I was told this week that we’re only meant to be dong work that is essential. Now, if this is true, then I know that it’s being said for good reasons – that our senior management are saying this out of a concern for staff – out of a wish to give people permission only to do what is needed and not to worry that they are not doing enough.
But the person who told me about this had understood it in another way. in their interpretation, we are not allowed to do anything that is not essential work – and they were feeling guilty for doing something that they enjoyed, but that was not considered essential.
I might have forgotten about this, but a couple of other conversations this week have got me thinking about it, and realising how important it is, especially right now, that we give ourselves permission to do things that are not essential – that we give ourselves permission to enjoy our work and our leisure time.
I know this – I write about it in my PhD and I practice it every day. CLMOOC and DS106 are good for me – they are serious fun. I laugh a lot, and learn a lot. But I still find it hard to give myself permission to spend time at work on things that are not visibly, immediately useful. This week, thanks to conversations with friends, I realised that I have been feeling guilty about any time I spent doing things I enjoy. If I’m not constantly working on things that I can show to others, then I’ve been worrying that others will think that I am not pulling my weight. And, of course, I am not the only one feeling like this.
So this weekend, as I chip away at my thesis, I want to remind everyone that it’s ok to enjoy your work, its absolutely fine to do some things that are not essential but that are enjoyable, and that we all need to give ourselves permission to have fun, serious or not.
Nearly there. This week I spoke to my supervisor and my Graduate School and I have sent off my “intention to submit” by March 31st 2021. It’s almost done- I just need to finish the final chapters and give it a thorough edit.
It’s been a long journey – as I scrawled down on a scrap of paper this week, my thesis has gone through changes: I began by looking at collaborative learning, moved to thinking about peer interactions and am ending with a rich picture of participatory learning.
I’ll leave the thanks for the acknowledgements, but for now I will give a shout out for my loyal little research assistant, who keeps me going through it all.
Yesterday, as part of the SocMedHE20 conference, we ran a competition to guess where Hamish the Cow was. Hamish was originally knitted by me back in the old world of social contact, before we realised we’d have to run this year’s event online. I remembered him this week, so we devised a plan to photoedit him into a series of images of Glasgow and tweet them out during the day using the hashtags #WheresHamishNoo and #WinHamishTheCoo We had a lot of fun. Maybe you will too.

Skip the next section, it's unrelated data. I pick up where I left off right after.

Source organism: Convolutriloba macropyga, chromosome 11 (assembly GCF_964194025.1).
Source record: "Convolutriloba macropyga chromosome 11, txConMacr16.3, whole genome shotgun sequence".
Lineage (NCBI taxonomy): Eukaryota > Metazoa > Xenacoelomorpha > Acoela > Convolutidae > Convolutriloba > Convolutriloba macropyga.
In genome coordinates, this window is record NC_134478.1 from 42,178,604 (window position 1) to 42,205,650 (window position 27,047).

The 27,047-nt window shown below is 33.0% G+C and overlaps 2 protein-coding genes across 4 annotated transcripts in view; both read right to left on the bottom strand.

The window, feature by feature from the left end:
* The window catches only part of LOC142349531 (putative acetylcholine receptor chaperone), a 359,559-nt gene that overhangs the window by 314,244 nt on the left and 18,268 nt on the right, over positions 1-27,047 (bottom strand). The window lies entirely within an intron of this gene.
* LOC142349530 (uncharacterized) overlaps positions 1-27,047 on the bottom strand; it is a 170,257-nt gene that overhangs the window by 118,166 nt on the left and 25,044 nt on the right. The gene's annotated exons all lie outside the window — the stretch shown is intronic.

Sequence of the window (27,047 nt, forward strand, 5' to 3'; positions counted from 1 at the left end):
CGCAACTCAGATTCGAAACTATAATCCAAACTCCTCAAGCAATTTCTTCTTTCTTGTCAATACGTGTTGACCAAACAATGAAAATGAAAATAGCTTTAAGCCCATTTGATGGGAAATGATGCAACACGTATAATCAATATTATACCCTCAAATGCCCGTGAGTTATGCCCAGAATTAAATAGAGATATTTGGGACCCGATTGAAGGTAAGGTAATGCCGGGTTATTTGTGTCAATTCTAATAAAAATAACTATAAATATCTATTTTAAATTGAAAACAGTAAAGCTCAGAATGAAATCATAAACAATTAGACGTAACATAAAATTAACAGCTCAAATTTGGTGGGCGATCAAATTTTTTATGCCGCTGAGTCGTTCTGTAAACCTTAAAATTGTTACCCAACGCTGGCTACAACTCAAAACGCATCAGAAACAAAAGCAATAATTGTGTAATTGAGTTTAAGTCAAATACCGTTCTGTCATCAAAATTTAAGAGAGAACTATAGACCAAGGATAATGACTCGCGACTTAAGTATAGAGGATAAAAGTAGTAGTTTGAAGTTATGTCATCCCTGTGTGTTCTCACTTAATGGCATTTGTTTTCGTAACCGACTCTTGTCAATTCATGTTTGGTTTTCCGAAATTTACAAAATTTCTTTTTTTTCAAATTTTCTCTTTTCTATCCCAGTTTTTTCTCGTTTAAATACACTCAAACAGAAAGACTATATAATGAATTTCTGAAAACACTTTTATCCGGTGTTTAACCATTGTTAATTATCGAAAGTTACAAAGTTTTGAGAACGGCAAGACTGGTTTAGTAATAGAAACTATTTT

Today I gave a presentation for the #SocMedHE20 conference, which was on the theme of “Using social media to build community, care and compassion” . It was a conference with a difference as it was all online – presenters were asked to submit up to 5 tweets which we then scheduled to be tweeted from the conference account (we called this a “Tweetposium”). Here’s mine – partly done to nudge myself to write a paper about it (the conference will have a special issue of the Journal of Social Media for Learning). Here’s what I said as a warm up:
My basic idea is that, at least for those of us who practice and share out in the open, learning can be seen as a performance – in a similar way to the thought that teaching is a performance (the sage on the stage). I’ll be using #CLMOOC and #DS106 to illustrate my answer.
The months go so quickly at the moment, but my photos remind me of what we’ve been doing. Mugdock continues to be a joy – harder now the nights are drawing in, but walks in the later afternoon help to blow away the cobwebs. And there was a kestrel.
I can’ t believe how quickly this month has flown. Uni’s back (though most of us never went away), autumn is here, the nights are drawing in. We’ve been driving out for walks when we can, always with cameras slung around our necks. Here’s a selection from Mugdock this month
Herons are beautiful birds. So big -huge wings and very distinctive in flight. When on the ground they often blend into the background, but here are some pictures I’ve taken this month. This one down at Victoria Park:
Victoria Park again – different day, but probably the same heron. I love it when they perch like old men in macs:
And another – almost certainly a different bird – at Mugdock last week:
One of the few blessings of lockdown has been our discovery of Mugdock. We always knew it was there, but recently we’ve been visiting regularly. Such beauty on our doorstep, and views like this: